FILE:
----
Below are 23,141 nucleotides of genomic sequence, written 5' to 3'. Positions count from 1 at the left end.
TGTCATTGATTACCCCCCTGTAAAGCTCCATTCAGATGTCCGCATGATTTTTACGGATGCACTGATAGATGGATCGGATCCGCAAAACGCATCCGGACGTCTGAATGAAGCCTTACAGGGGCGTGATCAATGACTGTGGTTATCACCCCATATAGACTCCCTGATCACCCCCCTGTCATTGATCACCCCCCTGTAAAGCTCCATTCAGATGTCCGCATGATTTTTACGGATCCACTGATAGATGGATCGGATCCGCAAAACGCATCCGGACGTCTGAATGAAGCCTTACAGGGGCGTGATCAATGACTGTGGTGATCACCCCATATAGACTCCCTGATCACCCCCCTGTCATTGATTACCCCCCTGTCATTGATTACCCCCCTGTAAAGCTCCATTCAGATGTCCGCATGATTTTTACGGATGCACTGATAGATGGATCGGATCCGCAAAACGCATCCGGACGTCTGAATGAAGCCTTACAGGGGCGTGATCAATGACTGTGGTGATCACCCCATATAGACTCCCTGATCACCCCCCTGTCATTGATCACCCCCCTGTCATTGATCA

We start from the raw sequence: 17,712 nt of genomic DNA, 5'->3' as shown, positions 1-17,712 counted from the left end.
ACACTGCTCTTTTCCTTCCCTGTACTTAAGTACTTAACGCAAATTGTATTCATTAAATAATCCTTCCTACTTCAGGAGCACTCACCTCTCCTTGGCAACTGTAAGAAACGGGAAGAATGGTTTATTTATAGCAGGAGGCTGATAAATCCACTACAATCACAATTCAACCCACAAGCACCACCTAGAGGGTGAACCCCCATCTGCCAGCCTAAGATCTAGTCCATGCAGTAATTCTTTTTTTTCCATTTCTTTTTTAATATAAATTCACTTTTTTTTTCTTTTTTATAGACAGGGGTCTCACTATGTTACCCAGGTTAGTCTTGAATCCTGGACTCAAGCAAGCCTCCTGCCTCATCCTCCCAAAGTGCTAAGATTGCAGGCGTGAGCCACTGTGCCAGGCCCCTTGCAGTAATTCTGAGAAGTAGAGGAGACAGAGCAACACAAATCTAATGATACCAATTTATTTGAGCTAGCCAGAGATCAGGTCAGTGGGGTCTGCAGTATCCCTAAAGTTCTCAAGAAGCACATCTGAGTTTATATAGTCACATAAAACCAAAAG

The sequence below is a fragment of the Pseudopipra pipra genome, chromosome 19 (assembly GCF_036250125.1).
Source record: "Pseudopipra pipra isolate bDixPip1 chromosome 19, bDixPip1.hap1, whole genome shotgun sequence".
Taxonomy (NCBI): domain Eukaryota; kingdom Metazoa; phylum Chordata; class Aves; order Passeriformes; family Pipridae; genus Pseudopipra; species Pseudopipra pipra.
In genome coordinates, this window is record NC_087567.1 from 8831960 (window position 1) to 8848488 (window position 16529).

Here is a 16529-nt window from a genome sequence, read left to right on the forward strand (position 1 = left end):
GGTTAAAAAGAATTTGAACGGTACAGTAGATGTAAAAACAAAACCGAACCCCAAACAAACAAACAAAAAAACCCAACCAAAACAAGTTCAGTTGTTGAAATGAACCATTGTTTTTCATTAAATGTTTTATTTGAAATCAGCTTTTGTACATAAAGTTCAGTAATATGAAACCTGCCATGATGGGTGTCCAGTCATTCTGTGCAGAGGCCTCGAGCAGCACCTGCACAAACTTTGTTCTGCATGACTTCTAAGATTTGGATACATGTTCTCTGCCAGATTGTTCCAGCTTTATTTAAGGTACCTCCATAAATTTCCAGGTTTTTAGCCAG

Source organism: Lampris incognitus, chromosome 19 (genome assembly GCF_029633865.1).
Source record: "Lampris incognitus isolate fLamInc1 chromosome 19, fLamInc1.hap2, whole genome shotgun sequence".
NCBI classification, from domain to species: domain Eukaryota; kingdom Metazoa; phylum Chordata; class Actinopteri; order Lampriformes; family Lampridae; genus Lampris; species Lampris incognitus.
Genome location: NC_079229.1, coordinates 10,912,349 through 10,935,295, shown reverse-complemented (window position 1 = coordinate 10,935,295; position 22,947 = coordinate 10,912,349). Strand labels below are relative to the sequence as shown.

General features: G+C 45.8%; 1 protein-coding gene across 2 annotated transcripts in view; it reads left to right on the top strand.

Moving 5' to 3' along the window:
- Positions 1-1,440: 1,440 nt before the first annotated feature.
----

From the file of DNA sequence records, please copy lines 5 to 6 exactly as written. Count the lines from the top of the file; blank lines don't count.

The sequence below is a fragment of the Pseudopipra pipra genome, chromosome 19 (assembly GCF_036250125.1).
Source record: "Pseudopipra pipra isolate bDixPip1 chromosome 19, bDixPip1.hap1, whole genome shotgun sequence".